Originally published in the January 2008 issue of the Main Street Journal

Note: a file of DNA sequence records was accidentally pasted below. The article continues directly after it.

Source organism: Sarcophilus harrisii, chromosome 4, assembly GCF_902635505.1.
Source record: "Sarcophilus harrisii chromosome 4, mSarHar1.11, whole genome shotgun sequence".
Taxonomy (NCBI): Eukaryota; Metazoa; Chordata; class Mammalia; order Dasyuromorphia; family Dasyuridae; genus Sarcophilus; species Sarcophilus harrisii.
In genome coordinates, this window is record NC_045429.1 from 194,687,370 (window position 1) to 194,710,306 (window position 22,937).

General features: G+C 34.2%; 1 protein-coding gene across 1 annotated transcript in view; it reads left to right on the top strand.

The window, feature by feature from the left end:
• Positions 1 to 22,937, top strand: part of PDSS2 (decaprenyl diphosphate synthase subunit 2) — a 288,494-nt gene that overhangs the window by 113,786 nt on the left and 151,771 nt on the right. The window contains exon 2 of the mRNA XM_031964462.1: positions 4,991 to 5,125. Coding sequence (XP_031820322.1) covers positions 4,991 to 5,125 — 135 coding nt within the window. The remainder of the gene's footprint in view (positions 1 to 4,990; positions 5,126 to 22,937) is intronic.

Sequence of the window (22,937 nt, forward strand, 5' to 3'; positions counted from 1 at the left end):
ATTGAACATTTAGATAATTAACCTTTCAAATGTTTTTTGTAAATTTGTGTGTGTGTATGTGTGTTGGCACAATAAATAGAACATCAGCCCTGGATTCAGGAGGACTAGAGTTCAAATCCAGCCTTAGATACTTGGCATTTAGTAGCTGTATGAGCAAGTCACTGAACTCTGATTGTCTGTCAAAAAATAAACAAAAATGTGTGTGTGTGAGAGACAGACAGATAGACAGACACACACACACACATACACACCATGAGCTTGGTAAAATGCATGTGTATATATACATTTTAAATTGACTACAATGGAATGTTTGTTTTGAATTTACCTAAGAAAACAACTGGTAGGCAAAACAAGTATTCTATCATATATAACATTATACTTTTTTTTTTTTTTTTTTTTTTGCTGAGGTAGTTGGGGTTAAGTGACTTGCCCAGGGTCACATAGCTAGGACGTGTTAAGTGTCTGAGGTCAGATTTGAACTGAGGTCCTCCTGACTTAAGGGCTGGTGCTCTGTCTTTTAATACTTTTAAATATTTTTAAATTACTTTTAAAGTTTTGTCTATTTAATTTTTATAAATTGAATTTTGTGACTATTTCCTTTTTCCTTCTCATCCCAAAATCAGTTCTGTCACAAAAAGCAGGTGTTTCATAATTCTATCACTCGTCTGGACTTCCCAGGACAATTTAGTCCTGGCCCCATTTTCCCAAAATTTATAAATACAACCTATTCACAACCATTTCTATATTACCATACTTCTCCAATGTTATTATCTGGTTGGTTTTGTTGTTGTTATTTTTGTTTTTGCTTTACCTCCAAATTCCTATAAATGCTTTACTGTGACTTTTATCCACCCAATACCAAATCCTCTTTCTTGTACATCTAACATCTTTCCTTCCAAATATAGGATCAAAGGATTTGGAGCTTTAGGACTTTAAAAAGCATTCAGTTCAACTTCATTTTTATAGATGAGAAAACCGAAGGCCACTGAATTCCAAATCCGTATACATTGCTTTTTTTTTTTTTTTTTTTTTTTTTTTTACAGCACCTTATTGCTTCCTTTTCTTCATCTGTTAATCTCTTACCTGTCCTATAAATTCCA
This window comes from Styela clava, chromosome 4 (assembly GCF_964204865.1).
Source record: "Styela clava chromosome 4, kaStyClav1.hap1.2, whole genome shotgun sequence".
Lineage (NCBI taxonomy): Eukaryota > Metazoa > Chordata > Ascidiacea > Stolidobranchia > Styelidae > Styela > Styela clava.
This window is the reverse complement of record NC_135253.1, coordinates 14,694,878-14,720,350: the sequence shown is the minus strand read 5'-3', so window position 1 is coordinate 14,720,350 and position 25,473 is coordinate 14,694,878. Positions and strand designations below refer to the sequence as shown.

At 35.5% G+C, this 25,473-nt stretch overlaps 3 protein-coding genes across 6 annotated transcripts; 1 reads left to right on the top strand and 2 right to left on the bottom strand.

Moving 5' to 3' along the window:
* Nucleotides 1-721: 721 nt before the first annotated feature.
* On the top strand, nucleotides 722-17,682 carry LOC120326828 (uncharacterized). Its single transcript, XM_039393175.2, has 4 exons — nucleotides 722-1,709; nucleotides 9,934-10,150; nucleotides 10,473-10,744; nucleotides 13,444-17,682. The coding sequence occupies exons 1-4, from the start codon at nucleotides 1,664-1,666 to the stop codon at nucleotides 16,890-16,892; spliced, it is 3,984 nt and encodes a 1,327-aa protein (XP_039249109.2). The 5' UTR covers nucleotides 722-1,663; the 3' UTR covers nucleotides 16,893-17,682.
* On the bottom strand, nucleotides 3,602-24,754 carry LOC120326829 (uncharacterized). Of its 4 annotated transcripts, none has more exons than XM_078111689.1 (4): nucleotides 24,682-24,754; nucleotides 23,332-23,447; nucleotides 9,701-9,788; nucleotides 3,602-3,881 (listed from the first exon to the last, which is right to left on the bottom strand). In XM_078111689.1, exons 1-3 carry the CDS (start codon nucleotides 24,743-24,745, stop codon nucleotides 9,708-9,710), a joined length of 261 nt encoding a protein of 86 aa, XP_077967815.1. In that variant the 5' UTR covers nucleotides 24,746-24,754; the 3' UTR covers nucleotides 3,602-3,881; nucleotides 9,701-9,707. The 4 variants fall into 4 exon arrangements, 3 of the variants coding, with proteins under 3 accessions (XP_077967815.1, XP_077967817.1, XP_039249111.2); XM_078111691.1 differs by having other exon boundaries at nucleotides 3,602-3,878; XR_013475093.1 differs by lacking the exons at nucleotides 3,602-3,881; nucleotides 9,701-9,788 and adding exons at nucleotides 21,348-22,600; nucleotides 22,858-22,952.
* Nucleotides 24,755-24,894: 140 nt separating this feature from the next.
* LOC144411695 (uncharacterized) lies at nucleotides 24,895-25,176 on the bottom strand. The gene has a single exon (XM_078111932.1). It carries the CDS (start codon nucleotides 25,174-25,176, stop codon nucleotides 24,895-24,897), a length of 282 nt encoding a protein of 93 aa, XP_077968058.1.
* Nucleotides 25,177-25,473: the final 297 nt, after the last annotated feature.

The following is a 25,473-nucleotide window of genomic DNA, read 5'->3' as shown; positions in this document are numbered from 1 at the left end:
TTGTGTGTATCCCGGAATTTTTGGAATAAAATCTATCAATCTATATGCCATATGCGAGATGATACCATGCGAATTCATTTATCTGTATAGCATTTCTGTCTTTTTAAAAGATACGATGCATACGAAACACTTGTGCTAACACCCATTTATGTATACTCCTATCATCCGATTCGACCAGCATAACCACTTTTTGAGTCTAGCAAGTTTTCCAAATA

My love affair with coffee began in college at a cozy coffee shop on the outskirts of campus. And though I still prefer small-scale establishments, I’ve indulged in my fair share of grande americanos with cream and Splenda, white chocolate mochas, java chip Frappucinos and the like. Millions of people have. By the time you finish reading this review, there’s a chance that another Starbucks will have opened its doors somewhere in the world. What was once a hip little upstart company now boasts over 15,000 stores (over 10,000 in the U.S.) in 43 countries, including places like Oman, Malaysia, and Lebanon—there is even in a Starbucks at the Great Wall of China. The coffee-purveying behemoth opens an average of six stores per day and over two thousand in a year, and if company owner Howard Schultz gets his wish, the number of stores will eventually swell to 40,000. At that point no one short of cave dwellers may be out of the gaze of the green mermaid. But how did Schultz manage to thrive in a market that barely existed prior to Starbucks? And is the company the greed-driven, deleterious enterprise some of its detractors accuse it of being? Taylor Clark explores these questions in Starbucked: A Double Tall Tale of Caffeine, Commerce, and Culture (Little, Brown and Company; 271 pages). Clark, a Portland-based journalist, finds the company’s ubiquity troubling, lamenting that “Starbucks diminishes the world’s diversity every time it builds a new café, and I can’t help but feel troubled by this.” Although Clark is wary of the culture impact of the company’s global proliferation, anti-Starbucks readers hoping for an invective against the chain will be disappointed. Clark blends thorough, objective reporting with a double shot of wit for an enlightening, entertaining read. Starbuck’s meteoric rise is indeed a marvel. As Clark explains, “The company took a commodity that Americans could get for a quarter at carts and diners, reshaped it into a luxury product, convinced customers to buy it hugely inflated prices, and built stores only a few blocks apart in every major city, yet patrons continue to line up in ever-greater numbers to fork over their money.” By the time Howard Schultz became Starbuck’s vice president of marketing in 1982, the company had enjoyed over a decade of success in Seattle, but Jerry Baldwin and Gordon Bowker, two of the three original proprietors (Zev Siegl sold his share of the business in 1980) had no desire to expand beyond their six stores. Schultz, though, insisted Starbucks could succeed on a national scale. His visit to an espresso bar in Milan in 1983, which he described as nothing short of an epiphany, only further fueled his desire for the company’s expansion: “It was so immediate and physical that I was shaking . . . If we could re-create in America the authentic Italian coffee bar culture, it might resonate with other Americans the way it did with me.” Schultz convinced Baldwin to serve espresso-based drinks in the newest store, and the drinks, particularly the caffe latte, were wildly popular, but Baldwin still had no desire to build more locations. Frustrated, Schultz broke out on his own in 1985, opening the first of five Il Giornale espresso bars. In 1987, Baldwin decided to sell Starbucks in order to move to Berkeley in order to manage Peet’s Coffee and Tea full-time—he had bought the company from his mentor Alfred Peet, several years earlier. With his dream within reach, Schultz scraped together nearly $4 million in financial backing and bought the company. Twenty years later, Starbucks is a fixture of the modern world. Clark attributes the rise of Starbucks in part to the societal needs it filled. With the growing incomes of the 1990s came increasing workloads, and people sought “affordable luxuries” to relieve stress: “For frazzled, affluent worker bees looking to feel spoiled and get a kick of energy, nothing could beat a warm, custom-made espresso drink.” But more importantly, he believes, Starbucks provided a place for social connection, even if it was only to hang out alone in the company of others. Schultz latched onto sociology professor Ray Oldenburg’s concept of the “third place”—in fact, he has begun claiming he coined the concept—with home and work being the other two places. Some of the company’s idealism is laughably far-fetched. A video for new employees explains, “At Starbucks, we are purveyors of coffee, and tea, and hope. And a little bit of sanity.” Of course, Schultz’s idealism, genuine or not, does not account for the Starbucks’ global dominance. Clark details the company’s meticulously constructed marketing and growth strategies, ranging from its customized drink-ordering lingo, to its store design templates, to its cutthroat expansion tactics. Some of the strategies, such as building outlets near dry cleaners and video rental stores to give customers two chances to buy coffee, are quite clever, while others, like trying to predict what colors will be fashionable for summer apparel in order to create Frappuccino flavors that match, seem downright silly. Still, there’s no arguing Starbucks’ success. But success at what cost? In Part II of the book, entitled “Getting Steamed,” Clark examines charges Starbucks’ critics commonly levy against the company, and his findings are sometimes surprising. Many opponents of Starbucks argue that its practice of placing new stores near competitors’ stores in order to leech business has crippled locally owned coffee shops. However, Clark suggests that for independent coffee shops “a Starbucks nearby is actually a cause for celebration.” According to the Specialty Coffee Association of America, independents comprise 57 percent of the coffeehouses in the nation, with the number of independents increasing 40 percent between 2000 and 2005. Clark believes one reason independents have thrived despite Starbucks’ proliferation is due to what they can offer consumers: lower prices, later hours, a more diverse food menu, better coffee. And for first-time coffee drinkers, Starbucks may serve as a gateway drug of sorts into gourmet coffee, inspiring people then to venture into an independent shop. In assessing the criticism that Starbucks exploits coffee farmers by paying unfair prices for their product, Clark provides a limpid, concise explanation of Fair Trade coffee and questions how fair it really is to the farmers and whether Starbucks, which purchases only 2 percent of the world’s coffee every year, could impact the market through an increase in Fair Trade purchasing. He reveals that in 2006, the company paid an average of $1.46 per pound, $0.16 more than the Fair Trade price. Clark contends that the real culprits of farmer exploitation are the Big Four coffee conglomerates—Nestle, Proctor and Gamble, Philip Morris, and Massimo Zanetti—which buy enormous amounts of dirt cheap, robusta beans, accounting for 60 percent of the U.S. coffee supply. The best way to help struggling farmers is to refuse to drink those companies’ coffee. “It’s simple,” he says, “more demand for good beans leads to better prices for growers.” Clark goes on to explore contentions of detrimental health effects of coffee (calorie-laden decadences like Strawberries and Crème Frappuccinos prove the only real threats), employee exploitation, and the destruction of cultural diversity. In each instance he retains an objective tone steadied by his research. Though Clark sides with those who claim Starbucks’ ubiquity increases cultural homogeneity, he doesn’t make a censorious attack on the company, conceding that the company has thrived in even the most unlikely of settings because people are drawn to their product—and that with the decades-old derision of “Charbucks” becoming increasingly true. Clark’s well-informed, insightful commentary alone makes the book worth reading, but the book gets its charm from the Trivial Pursuit: Coffee Edition-worthy tidbits he peppers throughout and his penchant for humorous asides. Writing about the commercials for Columbian coffee which featured the marketing icon Juan Valdez, he declares, “The coffee must have been good, because no one ever seemed slightly apprehensive about drinking something given to them by a grinning, poncho-wearing guy who had been hiding out in their cupboard with a farm animal,” and when reflecting on coffeehouses’ bygone reputation as centers of intellectual and political discourse, he jokes, “It’s tough to imagine Camille Desmoulins hopping up onto a purple velour couch and hoisting a venti iced mocha for liberty.” You don’t have to be a Starbucks fan or even a coffee drinker to enjoy Clark’s take on the java-peddling giant, but I contend the book is best enjoyed while slouched on a soft, overstuffed sofa, the book in your lap, and a hot cup of your favorite roast in hand.